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Finding the Balance Between Providing Customized and Standardized Health Care throughout the Continuum of Care

Health care organizations today balance the need for customization in patient care and standardization of processes. Customization is the foundation for patient centered care and standardization is the foundation for communication in a complex multidisciplinary system. Each department within a hospital facility needs to provide customized care to effectively meet the unique and specific needs of the individual patients, such as determining the appropriate medication to order. Standardization of processes and procedures provide a strong communication between interventions for patients, such as a centralized process for recording patient medications. Implementing a combination of these two will maximize patient safety and quality while an unbalanced dispersion will result in poor patient outcomes, ineffectiveness and inefficiencies. Healthcare reform encourages all providers to balance customization and standardization in meeting the national goals of decreasing cost, while increasing safety, quality, and efficiency.

A great example of balance between customization and standardization is the introduction of an “organization-wide medicinal prescription using electronic medical records (EMR).” Due to the nature of each department’s specialty, the preference of the individual staff members, and the resources available, each staff member may prescribe and document medication for their patients differently. Methods such as how the prescription is recorded (handwritten vs database), the timing of the updates (immediately vs weekly), and correction methods (notes vs changing records in the system) all play a vital role in the provider communication process. Customizing medication to address the patient’s medical condition is appropriate but standardizing documentation within the EMR is just as important. If the recording of medication in the EMR is not standardized, there could be potential for providers to unknowingly cause harm by prescribing an under- or over-dose of medication. In order to assure the appropriate balance of customized and standardized care, evaluation methods must be in place to properly measure the quality and accuracy of the care given and processes used.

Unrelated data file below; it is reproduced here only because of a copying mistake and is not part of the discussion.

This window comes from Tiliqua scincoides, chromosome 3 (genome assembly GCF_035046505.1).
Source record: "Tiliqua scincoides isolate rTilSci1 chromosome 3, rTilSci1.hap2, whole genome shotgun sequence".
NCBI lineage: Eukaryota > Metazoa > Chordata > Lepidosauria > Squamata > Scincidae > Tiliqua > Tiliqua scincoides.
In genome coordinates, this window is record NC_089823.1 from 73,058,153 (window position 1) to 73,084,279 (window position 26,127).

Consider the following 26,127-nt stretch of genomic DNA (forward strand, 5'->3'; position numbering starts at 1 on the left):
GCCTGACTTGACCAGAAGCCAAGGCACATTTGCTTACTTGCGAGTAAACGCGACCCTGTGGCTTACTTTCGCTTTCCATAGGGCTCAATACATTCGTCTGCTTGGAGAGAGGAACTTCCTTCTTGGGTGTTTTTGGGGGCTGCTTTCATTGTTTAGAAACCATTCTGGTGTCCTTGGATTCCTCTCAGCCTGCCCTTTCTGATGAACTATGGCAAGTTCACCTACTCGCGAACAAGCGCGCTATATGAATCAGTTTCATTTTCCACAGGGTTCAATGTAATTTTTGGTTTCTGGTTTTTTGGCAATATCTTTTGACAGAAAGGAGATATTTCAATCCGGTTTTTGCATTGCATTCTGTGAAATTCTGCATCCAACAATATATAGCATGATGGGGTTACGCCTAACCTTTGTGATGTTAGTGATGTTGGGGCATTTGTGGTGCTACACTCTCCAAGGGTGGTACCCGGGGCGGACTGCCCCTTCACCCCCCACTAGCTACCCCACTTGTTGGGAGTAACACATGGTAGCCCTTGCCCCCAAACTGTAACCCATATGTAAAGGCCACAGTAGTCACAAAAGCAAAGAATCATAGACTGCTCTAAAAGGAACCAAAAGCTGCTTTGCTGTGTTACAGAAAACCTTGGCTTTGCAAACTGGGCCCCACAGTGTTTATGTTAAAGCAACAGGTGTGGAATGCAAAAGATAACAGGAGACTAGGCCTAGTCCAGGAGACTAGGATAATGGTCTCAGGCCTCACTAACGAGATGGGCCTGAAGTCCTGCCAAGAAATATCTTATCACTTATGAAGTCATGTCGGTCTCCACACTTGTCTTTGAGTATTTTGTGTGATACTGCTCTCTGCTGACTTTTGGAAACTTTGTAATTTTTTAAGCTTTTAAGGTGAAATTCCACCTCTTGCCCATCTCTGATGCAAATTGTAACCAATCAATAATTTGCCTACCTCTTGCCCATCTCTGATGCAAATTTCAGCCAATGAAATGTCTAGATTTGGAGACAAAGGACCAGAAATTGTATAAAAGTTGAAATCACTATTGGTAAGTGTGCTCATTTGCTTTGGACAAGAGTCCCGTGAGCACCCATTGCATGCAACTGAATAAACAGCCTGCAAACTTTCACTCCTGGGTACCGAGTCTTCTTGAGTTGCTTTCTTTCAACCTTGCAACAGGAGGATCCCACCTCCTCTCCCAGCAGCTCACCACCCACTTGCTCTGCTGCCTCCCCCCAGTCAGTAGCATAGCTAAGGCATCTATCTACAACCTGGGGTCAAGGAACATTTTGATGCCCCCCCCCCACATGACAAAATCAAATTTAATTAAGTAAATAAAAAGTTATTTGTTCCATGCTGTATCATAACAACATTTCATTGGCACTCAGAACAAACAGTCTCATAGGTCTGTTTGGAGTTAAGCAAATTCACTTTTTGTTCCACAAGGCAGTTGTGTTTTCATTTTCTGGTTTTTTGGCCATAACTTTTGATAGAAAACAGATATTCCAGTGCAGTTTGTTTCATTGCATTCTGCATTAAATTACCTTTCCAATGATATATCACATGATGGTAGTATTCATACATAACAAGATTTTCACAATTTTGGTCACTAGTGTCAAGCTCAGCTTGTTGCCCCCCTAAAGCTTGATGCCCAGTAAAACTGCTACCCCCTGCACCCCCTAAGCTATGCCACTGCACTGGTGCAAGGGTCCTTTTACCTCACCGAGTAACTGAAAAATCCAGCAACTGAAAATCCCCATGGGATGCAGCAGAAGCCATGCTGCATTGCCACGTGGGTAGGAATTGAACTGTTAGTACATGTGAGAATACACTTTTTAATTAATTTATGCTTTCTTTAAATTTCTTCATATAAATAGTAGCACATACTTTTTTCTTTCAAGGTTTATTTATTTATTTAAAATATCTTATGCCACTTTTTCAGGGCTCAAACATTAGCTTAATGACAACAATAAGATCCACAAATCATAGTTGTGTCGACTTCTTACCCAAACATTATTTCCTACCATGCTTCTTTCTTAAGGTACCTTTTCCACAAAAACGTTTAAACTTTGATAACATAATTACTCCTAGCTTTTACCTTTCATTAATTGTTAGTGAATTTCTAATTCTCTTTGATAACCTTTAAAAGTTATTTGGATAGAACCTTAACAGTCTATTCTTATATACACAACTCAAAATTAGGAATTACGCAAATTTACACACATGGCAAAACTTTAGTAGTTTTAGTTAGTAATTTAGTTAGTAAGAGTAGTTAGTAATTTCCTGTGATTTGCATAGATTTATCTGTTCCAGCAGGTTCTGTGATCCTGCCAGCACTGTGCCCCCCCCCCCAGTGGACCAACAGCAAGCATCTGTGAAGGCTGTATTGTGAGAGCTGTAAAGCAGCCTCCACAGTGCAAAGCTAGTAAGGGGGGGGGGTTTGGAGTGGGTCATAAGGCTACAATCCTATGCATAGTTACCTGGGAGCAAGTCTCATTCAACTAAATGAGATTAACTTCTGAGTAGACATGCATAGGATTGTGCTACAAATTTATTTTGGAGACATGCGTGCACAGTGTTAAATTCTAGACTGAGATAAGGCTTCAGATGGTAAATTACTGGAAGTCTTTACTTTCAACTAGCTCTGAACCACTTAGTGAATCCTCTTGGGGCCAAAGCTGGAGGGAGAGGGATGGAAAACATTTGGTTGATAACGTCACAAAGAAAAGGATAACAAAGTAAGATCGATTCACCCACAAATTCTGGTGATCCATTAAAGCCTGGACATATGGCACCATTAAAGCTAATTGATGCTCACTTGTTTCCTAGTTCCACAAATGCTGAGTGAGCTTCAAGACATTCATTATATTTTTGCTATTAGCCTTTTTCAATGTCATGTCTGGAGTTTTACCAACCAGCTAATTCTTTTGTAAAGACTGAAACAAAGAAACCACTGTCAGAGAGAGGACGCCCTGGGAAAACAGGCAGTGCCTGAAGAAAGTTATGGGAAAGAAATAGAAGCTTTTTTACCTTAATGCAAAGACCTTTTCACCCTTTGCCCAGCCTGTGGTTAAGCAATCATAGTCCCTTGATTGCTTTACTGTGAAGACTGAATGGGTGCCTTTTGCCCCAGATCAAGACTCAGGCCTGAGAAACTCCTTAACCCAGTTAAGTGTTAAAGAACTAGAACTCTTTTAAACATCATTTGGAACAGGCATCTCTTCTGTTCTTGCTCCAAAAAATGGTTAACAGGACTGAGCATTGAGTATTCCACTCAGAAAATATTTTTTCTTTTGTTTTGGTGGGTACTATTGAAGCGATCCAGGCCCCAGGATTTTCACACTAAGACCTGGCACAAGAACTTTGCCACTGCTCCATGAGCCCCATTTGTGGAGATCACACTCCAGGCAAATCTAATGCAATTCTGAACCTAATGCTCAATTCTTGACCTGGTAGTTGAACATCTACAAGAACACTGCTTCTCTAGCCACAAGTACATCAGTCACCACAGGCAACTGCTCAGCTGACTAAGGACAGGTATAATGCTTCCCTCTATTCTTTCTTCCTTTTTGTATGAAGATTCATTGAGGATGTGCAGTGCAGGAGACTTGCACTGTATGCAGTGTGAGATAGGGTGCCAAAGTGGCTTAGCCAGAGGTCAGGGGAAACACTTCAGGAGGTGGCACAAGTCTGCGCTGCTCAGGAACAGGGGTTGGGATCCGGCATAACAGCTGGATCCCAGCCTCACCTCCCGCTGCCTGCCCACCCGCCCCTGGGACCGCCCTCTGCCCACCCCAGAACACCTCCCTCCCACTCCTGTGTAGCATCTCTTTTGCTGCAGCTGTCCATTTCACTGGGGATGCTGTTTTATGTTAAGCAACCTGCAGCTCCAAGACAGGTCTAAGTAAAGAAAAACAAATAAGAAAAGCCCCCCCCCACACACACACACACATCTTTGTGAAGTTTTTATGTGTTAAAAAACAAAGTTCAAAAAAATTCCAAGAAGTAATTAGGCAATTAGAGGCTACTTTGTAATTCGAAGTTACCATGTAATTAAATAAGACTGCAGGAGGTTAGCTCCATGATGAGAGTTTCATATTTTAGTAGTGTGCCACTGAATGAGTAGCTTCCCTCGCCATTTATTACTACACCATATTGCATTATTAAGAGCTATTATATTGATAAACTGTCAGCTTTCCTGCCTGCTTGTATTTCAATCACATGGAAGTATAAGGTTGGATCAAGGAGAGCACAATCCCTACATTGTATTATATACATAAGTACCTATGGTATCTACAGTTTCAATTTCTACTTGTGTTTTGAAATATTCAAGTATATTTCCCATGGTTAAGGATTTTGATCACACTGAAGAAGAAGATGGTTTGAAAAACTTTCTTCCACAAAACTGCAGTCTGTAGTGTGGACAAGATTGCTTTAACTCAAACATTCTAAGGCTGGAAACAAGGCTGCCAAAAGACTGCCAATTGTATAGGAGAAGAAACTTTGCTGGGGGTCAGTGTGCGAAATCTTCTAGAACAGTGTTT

Although this is just one example, many exist and sometimes it is easy to fall into the trap of thinking all care must be customized in order to provide a true patient centered experience OR all care must be standardized in order to minimize risks. Changing clinical care practices and processes can be stressful for some clinical staff who may be hesitant to cooperate due to limited time, different priorities, and certain comfort levels with the original process. It is leadership’s responsibility to listen and understand the staff’s perspective and provide a balanced framework, reasoning and clarification the staff needs to embrace and understand the differences of when to customize care and when to standardize it.

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